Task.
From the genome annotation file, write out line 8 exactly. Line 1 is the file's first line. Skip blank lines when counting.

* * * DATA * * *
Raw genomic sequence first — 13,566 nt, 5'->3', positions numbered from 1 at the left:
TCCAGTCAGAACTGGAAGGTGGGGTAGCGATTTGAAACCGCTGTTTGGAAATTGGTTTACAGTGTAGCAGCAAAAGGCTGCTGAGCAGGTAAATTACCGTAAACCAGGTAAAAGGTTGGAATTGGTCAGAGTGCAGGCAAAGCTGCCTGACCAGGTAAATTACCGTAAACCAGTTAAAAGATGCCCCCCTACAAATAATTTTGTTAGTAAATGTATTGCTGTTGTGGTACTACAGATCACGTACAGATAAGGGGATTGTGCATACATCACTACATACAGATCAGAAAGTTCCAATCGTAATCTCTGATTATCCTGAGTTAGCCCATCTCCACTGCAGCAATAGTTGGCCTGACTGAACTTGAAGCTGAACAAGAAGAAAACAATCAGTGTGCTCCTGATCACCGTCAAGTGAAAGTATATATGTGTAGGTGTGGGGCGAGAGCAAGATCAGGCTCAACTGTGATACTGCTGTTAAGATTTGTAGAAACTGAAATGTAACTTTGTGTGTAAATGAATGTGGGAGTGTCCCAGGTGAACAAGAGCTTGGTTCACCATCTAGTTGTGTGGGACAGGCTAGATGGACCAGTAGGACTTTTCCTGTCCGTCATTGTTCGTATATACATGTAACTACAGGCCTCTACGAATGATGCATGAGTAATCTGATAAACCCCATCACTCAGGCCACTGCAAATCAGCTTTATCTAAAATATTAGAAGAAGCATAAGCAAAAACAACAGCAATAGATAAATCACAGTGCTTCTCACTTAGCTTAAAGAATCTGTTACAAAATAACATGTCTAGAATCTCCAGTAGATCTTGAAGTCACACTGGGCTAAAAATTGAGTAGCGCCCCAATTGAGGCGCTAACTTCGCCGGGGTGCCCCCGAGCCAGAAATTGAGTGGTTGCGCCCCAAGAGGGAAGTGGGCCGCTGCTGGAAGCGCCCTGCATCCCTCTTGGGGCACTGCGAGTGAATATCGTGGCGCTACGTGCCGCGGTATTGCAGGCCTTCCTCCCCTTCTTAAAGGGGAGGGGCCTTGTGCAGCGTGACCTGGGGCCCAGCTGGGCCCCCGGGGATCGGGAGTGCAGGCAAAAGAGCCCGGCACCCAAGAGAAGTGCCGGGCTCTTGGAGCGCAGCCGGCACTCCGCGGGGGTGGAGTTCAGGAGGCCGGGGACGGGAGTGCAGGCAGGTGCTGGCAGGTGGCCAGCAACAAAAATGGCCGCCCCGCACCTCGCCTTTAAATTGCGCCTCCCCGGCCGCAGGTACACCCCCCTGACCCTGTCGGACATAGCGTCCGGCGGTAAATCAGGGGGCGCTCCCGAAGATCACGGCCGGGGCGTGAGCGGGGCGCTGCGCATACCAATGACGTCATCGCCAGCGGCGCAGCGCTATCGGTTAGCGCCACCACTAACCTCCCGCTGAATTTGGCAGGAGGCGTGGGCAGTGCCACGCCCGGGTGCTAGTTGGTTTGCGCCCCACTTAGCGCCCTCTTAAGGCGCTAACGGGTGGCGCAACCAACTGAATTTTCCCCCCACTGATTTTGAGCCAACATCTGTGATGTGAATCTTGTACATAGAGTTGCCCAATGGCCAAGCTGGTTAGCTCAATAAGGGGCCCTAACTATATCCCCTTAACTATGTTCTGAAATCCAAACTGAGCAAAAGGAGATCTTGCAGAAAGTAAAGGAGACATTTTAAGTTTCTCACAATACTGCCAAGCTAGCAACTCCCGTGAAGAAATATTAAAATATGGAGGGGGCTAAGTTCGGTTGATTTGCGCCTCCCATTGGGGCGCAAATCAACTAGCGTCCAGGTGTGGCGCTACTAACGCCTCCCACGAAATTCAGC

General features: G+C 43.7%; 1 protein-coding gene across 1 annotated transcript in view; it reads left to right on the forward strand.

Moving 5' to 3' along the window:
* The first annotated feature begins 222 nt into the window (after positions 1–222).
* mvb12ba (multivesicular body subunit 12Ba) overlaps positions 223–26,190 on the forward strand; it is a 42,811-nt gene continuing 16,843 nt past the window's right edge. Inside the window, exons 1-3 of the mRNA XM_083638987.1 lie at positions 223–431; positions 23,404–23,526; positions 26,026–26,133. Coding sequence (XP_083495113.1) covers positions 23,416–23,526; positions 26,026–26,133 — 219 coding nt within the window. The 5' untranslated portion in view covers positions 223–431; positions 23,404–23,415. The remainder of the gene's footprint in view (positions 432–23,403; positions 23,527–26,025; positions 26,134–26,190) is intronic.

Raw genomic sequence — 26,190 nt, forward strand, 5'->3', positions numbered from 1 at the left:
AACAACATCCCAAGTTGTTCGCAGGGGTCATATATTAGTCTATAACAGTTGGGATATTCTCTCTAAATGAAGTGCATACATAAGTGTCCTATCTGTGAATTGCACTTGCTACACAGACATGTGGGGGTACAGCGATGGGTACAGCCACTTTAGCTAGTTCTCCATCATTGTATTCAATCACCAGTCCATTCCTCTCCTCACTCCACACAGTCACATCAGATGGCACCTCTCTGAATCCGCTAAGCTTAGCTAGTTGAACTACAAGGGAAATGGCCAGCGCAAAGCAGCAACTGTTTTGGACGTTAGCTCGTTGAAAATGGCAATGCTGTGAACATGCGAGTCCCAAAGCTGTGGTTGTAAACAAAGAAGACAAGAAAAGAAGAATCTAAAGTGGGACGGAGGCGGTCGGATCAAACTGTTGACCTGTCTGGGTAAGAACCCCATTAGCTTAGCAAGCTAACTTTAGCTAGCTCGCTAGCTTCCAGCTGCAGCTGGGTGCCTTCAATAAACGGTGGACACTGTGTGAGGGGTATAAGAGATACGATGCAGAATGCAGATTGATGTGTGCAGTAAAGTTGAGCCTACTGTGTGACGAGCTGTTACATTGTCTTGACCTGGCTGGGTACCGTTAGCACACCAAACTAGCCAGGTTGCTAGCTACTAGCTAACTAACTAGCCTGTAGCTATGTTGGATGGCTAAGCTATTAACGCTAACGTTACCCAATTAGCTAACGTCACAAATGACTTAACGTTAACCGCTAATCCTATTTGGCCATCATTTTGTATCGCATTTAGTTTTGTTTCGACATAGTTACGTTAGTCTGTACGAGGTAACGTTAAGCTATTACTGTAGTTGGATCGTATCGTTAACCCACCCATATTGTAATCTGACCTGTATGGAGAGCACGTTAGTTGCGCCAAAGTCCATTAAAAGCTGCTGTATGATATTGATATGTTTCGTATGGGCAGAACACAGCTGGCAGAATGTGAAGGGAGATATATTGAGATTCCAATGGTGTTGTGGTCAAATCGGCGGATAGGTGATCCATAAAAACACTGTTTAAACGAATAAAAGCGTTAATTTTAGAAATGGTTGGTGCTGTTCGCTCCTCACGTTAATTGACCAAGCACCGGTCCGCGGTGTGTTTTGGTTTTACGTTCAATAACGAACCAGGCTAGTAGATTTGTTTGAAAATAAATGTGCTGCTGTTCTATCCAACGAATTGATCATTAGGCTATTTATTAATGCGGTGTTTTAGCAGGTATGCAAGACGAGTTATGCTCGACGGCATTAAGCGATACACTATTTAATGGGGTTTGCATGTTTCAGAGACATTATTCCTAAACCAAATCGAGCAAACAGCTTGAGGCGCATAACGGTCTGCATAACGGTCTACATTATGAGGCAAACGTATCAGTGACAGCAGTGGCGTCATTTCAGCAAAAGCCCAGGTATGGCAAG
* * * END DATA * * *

AACAACATCCCAAGTTGTTCGCAGGGGTCATATATTAGTCTATAACAGTTGGGATATTCTCTCTAAATGAAGTGCATACATAAGTGTCCTATCTGTGAATTGCACTTGCTACACAGACATGTGGGGGTACAGCGATGGGTACAGCCACTTTAGCTAGTTCTCCATCATTGTATTCAATCACCAGTCCATTCCTCTCCTCACTCCACACAGTCACATCAGATGGCACCTCTCTGAATCCGCTAAGCTTAGCTAGTTGAACTACAAGGGAAATGGCCAGCGCAAAGCAGCAACTGTTTTGGACGTTAGCTCGTTGAAAATGGCAATGCTGTGAACATGCGAGTCCCAAAGCTGTGGTTGTAAACAAAGAAGACAAGAAAAGAAGAATCTAAAGTGGGACGGAGGCGGTCGGATCAAACTGTTGACCTGTCTGGGTAAGAACCCCATTAGCTTAGCAAGCTAACTTTAGCTAGCTCGCTAGCTTCCAGCTGCAGCTGGGTGCCTTCAATAAACGGTGGACACTGTGTGAGGGGTATAAGAGATACGATGCAGAATGCAGATTGATGTGTGCAGTAAAGTTGAGCCTACTGTGTGACGAGCTGTTACATTGTCTTGACCTGGCTGGGTACCGTTAGCACACCAAACTAGCCAGGTTGCTAGCTACTAGCTAACTAACTAGCCTGTAGCTATGTTGGATGGCTAAGCTATTAACGCTAACGTTACCCAATTAGCTAACGTCACAAATGACTTAACGTTAACCGCTAATCCTATTTGGCCATCATTTTGTATCGCATTTAGTTTTGTTTCGACATAGTTACGTTAGTCTGTACGAGGTAACGTTAAGCTATTACTGTAGTTGGATCGTATCGTTAACCCACCCATATTGTAATCTGACCTGTATGGAGAGCACGTTAGTTGCGCCAAAGTCCATTAAAAGCTGCTGTATGATATTGATATGTTTCGTATGGGCAGAACACAGCTGGCAGAATGTGAAGGGAGATATATTGAGATTCCAATGGTGTTGTGGTCAAATCGGCGGATAGGTGATCCATAAAAACACTGTTTAAACGAATAAAAGCGTTAATTTTAGAAATGGTTGGTGCTGTTCGCTCCTCACGTTAATTGACCAAGCACCGGTCCGCGGTGTGTTTTGGTTTTACGTTCAATAACGAACCAGGCTAGTAGATTTGTTTGAAAATAAATGTGCTGCTGTTCTATCCAACGAATTGATCATTAGGCTATTTATTAATGCGGTGTTTTAGCAGGTATGCAAGACGAGTTATGCTCGACGGCATTAAGCGATACACTATTTAATGGGGTTTGCATGTTTCAGAGACATTATTCCTAAACCAAATCGAGCAAACAGCTTGAGGCGCATAACGGTCTGCATAACGGTCTACATTATGAGGCAAACGTATCAGTGACAGCAGTGGCGTCATTTCAGCAAAAGCCCAGGTATGGCAAG